Minnesota officials detail extent of opioid crisis


Minnesota’s opioid epidemic was more deadly than ever in Ramsey County last year, taking the lives of 72 people, a 16 percent increase over the year before.

The urgent need to address the crisis came into sharp focus again Thursday, April 19, as law enforcement officials announced a counterfeit prescription drug containing the powerful synthetic opioid fentanyl killed the rock star Prince in 2016.

Authorities said they didn’t have enough evidence to pursue criminal charges in the death.

While detailing a new collaborative to fight the opioid epidemic, Ramsey County Sheriff Jack Serier acknowledges the devastating impact fentanyl and other opioids have had on Minnesota communities.

“It’s an incredibly insidious chemical that is being introduced into other drugs,” Serier said of fentanyl. “This is something that is extremely lethal. It’s a very serious problem.”

‘We are all hope together’
To combat opioid addiction, Ramsey County is partnering with the Minnesota Adult and Teen Challenge, a drug and alcohol treatment organization, to increase community awareness in hopes of stemming the rising tide of opioid overdose deaths.

The effort includes community meetings and advertising in area movie theaters and on social media about the dangers of opioids. Serier said the partnership was part of the hope that can be found when communities organize around a common problem.

“We are hopeful as government and nonprofits working on opioid addiction. You are hope as community members in fighting opioid addiction. We are all hope together,” he said.

The partnership is just the latest example of the work state, county and local organizations are doing to warn people about the dangers of opioids and help people addicted to the drugs.

Nicholas Warnke, a Forest Lake resident going through a Minnesota Adult and Teen Challenge recovery program, shared his story of opioid addiction. He started with alcohol and other drugs, but became an addict after being prescribed painkillers and later turned to inject heroin.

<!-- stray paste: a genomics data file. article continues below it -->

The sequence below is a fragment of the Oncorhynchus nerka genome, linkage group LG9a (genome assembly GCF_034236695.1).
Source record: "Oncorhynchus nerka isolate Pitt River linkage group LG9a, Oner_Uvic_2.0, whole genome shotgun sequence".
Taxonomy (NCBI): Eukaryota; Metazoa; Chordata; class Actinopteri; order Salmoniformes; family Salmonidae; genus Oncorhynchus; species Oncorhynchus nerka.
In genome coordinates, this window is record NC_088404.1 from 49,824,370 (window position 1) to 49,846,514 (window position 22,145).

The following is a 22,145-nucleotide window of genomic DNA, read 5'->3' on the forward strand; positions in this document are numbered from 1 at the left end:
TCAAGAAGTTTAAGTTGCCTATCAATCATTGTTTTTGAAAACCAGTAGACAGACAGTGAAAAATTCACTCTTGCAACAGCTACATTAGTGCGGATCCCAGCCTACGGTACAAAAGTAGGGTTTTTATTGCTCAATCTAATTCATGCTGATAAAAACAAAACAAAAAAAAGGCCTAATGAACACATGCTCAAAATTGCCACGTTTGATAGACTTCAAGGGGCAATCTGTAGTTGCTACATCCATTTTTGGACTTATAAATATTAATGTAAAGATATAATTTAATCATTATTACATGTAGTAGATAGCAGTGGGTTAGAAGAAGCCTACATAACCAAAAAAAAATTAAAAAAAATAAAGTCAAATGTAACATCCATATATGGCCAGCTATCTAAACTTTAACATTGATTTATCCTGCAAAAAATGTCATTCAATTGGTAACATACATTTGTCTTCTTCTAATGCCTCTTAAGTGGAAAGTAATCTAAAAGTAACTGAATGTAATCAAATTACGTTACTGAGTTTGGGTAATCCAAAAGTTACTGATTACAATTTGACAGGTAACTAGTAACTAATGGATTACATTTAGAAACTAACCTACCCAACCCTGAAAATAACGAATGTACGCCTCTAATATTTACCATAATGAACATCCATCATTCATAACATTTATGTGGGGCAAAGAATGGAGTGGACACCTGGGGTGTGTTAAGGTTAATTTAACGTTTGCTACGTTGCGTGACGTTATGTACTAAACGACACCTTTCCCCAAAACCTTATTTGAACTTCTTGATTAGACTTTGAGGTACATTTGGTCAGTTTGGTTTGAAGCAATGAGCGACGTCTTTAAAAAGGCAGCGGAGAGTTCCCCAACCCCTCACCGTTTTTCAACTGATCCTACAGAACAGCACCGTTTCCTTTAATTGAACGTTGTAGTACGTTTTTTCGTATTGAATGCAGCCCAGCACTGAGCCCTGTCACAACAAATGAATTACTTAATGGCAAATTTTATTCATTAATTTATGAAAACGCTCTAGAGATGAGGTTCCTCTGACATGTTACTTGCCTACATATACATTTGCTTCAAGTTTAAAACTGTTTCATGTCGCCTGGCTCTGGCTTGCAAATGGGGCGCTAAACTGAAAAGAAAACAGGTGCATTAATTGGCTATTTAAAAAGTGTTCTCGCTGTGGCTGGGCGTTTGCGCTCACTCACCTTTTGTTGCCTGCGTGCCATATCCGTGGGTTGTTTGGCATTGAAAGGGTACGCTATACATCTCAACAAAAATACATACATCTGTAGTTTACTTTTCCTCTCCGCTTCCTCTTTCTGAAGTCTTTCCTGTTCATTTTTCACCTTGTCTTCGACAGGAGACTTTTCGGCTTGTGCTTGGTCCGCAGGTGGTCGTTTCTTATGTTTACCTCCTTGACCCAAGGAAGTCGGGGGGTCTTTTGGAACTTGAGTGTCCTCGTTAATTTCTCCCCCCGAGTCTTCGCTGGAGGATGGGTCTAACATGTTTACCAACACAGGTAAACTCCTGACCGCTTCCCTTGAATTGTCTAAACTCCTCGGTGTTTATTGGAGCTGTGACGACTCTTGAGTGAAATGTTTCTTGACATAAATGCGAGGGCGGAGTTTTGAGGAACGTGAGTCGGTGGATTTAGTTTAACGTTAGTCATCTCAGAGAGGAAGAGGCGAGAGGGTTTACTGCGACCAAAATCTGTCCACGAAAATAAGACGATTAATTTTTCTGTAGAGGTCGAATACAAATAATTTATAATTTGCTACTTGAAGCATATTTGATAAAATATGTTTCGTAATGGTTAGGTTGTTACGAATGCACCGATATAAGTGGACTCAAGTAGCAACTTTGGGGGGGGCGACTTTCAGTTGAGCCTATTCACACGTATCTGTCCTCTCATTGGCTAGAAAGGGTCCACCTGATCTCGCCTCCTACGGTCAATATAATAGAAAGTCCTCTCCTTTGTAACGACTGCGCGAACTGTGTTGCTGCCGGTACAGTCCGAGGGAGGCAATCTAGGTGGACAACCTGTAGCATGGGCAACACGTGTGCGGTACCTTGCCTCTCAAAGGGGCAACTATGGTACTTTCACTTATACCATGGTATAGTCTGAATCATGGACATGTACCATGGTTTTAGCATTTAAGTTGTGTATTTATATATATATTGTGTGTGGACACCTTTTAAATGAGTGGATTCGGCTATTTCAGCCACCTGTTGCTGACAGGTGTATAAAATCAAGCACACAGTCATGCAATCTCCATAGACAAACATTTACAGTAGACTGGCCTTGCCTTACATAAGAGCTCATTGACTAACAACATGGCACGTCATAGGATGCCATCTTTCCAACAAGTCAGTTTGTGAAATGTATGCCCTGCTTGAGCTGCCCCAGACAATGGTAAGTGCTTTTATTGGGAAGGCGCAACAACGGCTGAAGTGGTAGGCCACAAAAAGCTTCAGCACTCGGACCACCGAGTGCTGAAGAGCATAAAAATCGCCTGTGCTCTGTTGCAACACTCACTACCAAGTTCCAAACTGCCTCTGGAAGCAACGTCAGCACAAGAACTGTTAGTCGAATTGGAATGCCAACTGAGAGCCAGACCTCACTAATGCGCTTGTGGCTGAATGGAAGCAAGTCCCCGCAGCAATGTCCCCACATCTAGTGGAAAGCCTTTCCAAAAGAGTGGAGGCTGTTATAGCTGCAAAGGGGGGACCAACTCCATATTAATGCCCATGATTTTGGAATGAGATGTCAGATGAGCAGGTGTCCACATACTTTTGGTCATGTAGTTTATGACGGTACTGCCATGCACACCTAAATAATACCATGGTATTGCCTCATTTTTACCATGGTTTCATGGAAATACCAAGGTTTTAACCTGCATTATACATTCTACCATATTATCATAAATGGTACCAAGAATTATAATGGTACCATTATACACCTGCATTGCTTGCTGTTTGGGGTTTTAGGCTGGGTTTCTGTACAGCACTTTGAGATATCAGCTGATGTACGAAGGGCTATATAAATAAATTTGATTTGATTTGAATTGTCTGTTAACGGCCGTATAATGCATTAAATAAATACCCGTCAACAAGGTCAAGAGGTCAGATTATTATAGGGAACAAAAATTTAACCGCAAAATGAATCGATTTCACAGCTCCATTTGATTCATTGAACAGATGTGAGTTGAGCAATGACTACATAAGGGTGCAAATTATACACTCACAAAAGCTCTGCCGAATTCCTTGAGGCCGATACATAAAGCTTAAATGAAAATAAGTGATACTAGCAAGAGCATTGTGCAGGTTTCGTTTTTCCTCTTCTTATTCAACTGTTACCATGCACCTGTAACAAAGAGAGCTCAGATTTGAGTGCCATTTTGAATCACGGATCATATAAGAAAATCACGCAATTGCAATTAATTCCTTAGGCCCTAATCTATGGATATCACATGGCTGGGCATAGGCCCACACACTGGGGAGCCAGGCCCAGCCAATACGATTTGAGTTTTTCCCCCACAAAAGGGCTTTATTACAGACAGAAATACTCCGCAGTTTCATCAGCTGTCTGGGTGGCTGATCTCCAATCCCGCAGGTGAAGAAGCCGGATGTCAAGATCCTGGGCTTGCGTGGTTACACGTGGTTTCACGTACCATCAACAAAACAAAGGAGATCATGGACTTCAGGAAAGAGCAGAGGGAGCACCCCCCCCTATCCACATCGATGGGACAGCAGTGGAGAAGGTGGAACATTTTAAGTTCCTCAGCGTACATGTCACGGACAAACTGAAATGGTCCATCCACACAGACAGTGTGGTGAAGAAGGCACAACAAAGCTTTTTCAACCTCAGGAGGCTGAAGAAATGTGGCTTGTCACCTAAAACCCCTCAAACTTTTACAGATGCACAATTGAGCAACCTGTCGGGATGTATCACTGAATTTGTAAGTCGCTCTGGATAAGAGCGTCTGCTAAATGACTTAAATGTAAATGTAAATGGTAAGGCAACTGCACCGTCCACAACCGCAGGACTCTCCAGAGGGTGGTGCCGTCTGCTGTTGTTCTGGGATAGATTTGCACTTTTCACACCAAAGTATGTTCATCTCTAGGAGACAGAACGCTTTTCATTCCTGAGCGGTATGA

One of Warnke’s lowest points was when he overdosed in a restaurant bathroom in 2017 while his eight-year-old daughter waited at their table. She saw him taken out unconscious to an ambulance thinking he had died.

“Now she has to live with that memory … that daddy was an addict,” Warnke said. “That’s something I have to live with.”

What are state leaders doing?

Tim Walsh, who leads long-term recovery programs at Minnesota Adult and Teen Challenge, said his organization and others are working with state and local leaders to make successful treatments more accessible to addicts when they need them most.

County attorneys from around the state, including Ramsey County’s John Choi, are pushing to hold pharmaceutical companies that manufacture and market opioids accountable for the deadly impact they’ve had on communities. Those efforts include lawsuits that claim drug manufacturers mislead doctors and patients about the safety of opioids.

Drug companies have denied those claims.

Addressing the opioid epidemic has also been widely debated at the state Legislature where several proposals are making their way through committees. Those bills would provide new state resources for prevention and recovery programs.

But a “penny-per-pill” fee on opioids to raise up to $20 million to fund treatment efforts has stalled after drug company opposition.